We met when I was just eleven, and he was twelve years old. He was sitting next to the window on the school bus that would be taking us on a school field trip to an ice skating rink. I sat down next to him, and asked his name. It was Dan. I excitedly told him that I used to ice skate when I was little, and that I wanted to be an Olympic ice skater when I grew up. He didn’t know how to skate, he said, he had never done it before. Proudly, I told him I would teach him, show him how to turn, and skate backwards, and everything.
Years later, Dan would tell me that he liked me because he liked the way I talked. “I liked the way you pronounced your ‘s’s,'” he said. “They were very…crisp. You talked like a grown-up.”
Dan has been my best friend ever since. There have been years when we were inseparable, and there have been years when we didn’t connect. There has never been another soul who has made me laugh as hard, as long, or as uncontrollably as Dan, and there has never been anyone less deserving of pancreatic cancer.
He was there for every first day of school. he was there at every lunch, every school assembly, every after school afternoon from 2:45 to 3:45, when we rehashed in gossipy, teenage detail on the phone about the day just concluded. When it turned out that my eye disease meant I would never drive, he drove me home from school in his green Honda Civic every day. He took me out on my first date, on my sixteenth birthday. When he couldn’t be there at various times over the years, he found a way to make his presence felt, like the day I moved from my lifelong home state to another, when an enormous box of housewarming gifts and supplies awaited my arrival, with a sign on it that read, “welcome home.” He flew two thousand miles and trekked through a forest trail of redwood trees, to stand with me on my wedding day. Then, he wrote me a letter after my husband passed away, less than six months later, a letter he had written for me as a journal on my wedding day, with all of his observations about all the little details he knew I would have missed for being busy and distracted with wedding day events. He read the journal to me, over the phone, and I recorded the call.
If a more misfit, oddly precocious, ugly little duckling ever needed a best friend, it was me. It is truly stunning what fully accepting another human being for exactly who they are, and loving them just the same, can bring about in the life of another. Because of Dan, I took chances, I ventured forth. I learned the meaning of quiet generosity and climbed to a new altitude so as to gain a better perspective. Because of Dan, I learned how to make a place for myself in a world where I didn’t believe I belonged. I laughed. At nothing. At everything. At what he said, at what I said, at the notes we passed in class, at what we thought of every stupid little thing, that laugh that is so out of control you can’t breathe, can’t even make a sound. I am who I am today because Dan’s influence has been so powerful, I have aspired to be like him.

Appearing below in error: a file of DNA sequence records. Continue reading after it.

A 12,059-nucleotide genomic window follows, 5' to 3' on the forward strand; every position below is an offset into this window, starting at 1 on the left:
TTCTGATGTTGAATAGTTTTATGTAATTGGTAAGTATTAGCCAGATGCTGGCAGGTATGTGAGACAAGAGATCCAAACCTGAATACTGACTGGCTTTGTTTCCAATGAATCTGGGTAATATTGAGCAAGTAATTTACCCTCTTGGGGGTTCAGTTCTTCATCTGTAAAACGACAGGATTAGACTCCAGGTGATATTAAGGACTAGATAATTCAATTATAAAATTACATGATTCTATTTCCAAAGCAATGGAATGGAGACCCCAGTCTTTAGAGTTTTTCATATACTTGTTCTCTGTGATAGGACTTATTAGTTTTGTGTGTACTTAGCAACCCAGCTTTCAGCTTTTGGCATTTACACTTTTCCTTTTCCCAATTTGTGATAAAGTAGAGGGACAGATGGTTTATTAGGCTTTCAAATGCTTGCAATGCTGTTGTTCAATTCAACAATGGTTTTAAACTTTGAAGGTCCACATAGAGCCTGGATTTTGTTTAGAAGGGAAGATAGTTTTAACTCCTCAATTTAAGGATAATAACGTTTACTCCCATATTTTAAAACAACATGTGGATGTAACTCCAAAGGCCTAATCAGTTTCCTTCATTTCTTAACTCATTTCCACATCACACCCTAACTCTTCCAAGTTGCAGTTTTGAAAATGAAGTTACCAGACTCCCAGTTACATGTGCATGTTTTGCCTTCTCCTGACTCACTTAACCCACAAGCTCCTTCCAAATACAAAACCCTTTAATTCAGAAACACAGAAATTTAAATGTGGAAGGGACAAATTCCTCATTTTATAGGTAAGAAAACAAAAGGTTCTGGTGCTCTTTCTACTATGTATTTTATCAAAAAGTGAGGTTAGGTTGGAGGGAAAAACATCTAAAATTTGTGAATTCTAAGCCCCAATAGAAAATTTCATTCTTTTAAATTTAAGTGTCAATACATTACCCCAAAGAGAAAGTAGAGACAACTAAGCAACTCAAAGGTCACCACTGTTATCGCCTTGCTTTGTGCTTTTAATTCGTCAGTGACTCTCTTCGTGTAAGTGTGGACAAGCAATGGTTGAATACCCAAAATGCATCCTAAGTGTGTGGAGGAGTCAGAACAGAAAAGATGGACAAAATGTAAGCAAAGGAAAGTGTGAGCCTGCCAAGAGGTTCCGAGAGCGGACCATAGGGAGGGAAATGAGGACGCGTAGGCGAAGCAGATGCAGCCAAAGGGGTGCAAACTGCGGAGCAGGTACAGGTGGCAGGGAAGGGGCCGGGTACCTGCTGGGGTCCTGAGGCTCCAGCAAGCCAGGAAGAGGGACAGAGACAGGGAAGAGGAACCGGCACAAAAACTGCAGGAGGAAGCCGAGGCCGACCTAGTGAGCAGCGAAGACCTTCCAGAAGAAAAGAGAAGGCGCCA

Dan lost his father to pancreatic cancer when we were just teenagers. Dan lived in terror of the day it would be his turn, his entire life since. When I got the call two years ago this coming thanksgiving that Dan had been diagnosed with the same cancer, I was haunted by all of the times over the years Dan had expressed this fear. But now, it’s different, I thought. Now, treatments are better, health care is so much more sophisticated, surely, there’s something…something.
One might think that this sort of news would bring about a closeness and renewed bond between lifelong best friends, but sadly, it has not come to pass. Dan has been unable to see me, to say goodbye. he has chosen to speak with me only on a handful of occasions since the diagnosis. the only explanation that I have been comforted by is that he is trying to protect me from the pain. I can only cling to that, because nothing else makes any sense at all.
Today, I got the news that Dan has been placed with hospice. He is nearing the end of a process that has robbed him of absolutely everything that makes life worth living. If he can be loved more, I surely cannot imagine how. He is surrounded by his family, his mother and his sister and his partner, and they have taken one grueling step after another, walking in faith, and with hope that the son will not retrace the steps of the father. I am writing this now in hopes that he will be read the words here, and that he will take my love with him tonight, and every night for the rest of his life. I’ll have his love, his laughter, his joy of life in me for the rest of mine.
I love you, Dan.
Author’s note: Dan passed away on Sunday, September 21st, 2014. The world has become dimmer today, as the irrepressible spirit of a beautiful human being has moved on. My condolences to Dan’s family, Fran, Teresa, Philip, and all those he loved and made laugh.